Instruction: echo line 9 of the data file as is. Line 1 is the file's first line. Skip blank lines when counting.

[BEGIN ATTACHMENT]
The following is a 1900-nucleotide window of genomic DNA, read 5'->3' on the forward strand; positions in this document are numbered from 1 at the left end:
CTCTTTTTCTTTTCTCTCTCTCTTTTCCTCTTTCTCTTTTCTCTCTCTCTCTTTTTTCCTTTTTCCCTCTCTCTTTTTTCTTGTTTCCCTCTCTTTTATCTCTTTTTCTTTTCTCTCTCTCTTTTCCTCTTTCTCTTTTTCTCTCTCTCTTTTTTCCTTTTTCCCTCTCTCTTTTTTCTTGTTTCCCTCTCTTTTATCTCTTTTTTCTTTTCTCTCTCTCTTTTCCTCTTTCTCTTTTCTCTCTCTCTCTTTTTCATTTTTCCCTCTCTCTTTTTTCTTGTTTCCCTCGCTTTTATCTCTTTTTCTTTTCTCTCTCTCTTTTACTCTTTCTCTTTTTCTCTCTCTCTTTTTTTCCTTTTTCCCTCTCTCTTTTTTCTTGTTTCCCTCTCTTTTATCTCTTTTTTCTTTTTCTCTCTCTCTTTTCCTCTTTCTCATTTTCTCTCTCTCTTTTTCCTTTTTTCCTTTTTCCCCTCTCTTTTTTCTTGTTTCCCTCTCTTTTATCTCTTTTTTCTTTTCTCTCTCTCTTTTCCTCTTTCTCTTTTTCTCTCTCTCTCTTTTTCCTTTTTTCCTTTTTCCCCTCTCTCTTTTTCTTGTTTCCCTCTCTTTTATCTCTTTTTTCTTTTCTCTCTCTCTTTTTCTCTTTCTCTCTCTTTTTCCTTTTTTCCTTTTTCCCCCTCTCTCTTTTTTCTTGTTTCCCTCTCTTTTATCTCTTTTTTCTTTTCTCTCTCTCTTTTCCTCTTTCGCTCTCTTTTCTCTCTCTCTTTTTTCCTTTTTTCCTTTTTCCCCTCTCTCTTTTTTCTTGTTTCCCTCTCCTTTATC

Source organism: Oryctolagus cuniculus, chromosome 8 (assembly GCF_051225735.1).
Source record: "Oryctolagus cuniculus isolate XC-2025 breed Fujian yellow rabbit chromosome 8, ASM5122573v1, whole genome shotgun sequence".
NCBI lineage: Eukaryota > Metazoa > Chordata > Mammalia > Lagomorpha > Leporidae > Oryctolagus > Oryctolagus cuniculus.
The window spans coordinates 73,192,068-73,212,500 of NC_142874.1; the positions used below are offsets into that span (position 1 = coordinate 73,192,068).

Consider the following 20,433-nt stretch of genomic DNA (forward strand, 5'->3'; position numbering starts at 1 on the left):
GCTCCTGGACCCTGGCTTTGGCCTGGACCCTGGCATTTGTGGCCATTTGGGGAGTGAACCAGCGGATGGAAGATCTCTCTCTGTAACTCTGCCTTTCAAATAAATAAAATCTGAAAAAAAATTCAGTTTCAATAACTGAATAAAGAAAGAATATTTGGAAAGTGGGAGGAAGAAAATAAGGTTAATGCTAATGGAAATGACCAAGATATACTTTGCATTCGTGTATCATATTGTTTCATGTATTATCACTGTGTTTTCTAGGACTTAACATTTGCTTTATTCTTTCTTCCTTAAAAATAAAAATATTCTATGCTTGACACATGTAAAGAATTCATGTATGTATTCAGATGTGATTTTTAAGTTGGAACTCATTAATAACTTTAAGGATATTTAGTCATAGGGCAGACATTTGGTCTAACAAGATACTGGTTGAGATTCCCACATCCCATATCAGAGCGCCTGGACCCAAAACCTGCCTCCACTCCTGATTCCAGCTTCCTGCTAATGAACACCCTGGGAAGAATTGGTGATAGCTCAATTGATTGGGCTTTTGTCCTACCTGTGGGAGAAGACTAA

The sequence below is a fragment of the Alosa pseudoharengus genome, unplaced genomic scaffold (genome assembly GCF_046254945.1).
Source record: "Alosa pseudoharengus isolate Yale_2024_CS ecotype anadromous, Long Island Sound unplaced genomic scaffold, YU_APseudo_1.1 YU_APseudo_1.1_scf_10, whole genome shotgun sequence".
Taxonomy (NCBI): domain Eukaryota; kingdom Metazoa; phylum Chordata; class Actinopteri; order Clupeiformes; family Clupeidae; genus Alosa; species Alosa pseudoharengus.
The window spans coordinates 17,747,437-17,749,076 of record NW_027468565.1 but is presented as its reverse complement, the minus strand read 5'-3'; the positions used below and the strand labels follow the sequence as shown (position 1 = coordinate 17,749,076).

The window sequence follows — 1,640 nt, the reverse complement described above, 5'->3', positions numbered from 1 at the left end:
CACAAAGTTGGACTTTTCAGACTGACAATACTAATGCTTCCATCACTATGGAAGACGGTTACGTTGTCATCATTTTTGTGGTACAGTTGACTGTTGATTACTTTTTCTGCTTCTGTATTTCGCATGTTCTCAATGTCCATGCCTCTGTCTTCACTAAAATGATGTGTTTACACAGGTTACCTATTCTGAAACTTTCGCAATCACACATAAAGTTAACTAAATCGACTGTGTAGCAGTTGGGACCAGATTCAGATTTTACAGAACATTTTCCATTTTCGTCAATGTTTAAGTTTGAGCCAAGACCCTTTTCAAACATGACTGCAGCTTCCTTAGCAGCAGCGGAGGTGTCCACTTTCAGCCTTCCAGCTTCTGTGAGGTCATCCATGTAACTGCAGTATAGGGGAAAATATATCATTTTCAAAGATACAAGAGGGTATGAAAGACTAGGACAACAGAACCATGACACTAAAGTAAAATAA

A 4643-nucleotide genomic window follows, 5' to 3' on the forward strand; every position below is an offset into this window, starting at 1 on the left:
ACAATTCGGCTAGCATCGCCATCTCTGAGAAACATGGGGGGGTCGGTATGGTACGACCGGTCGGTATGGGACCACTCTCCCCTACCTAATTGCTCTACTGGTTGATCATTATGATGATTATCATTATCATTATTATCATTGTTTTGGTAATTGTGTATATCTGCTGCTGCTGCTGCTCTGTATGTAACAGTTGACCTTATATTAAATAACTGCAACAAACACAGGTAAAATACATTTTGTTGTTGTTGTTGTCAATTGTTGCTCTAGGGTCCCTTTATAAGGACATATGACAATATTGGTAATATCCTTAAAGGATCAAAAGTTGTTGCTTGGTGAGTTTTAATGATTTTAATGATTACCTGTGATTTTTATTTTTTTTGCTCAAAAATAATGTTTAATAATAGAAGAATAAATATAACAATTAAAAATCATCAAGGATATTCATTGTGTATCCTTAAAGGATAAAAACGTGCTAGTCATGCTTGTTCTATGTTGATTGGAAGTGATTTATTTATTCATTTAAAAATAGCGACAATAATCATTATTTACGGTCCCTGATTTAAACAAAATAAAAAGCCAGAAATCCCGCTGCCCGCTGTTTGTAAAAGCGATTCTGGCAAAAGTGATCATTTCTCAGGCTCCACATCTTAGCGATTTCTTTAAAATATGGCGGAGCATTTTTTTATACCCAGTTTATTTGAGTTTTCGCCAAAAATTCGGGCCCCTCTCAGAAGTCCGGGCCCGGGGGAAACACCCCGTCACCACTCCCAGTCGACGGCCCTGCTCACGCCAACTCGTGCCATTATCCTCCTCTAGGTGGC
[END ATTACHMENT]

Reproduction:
The sequence below is a fragment of the Alosa pseudoharengus genome, unplaced genomic scaffold (genome assembly GCF_046254945.1).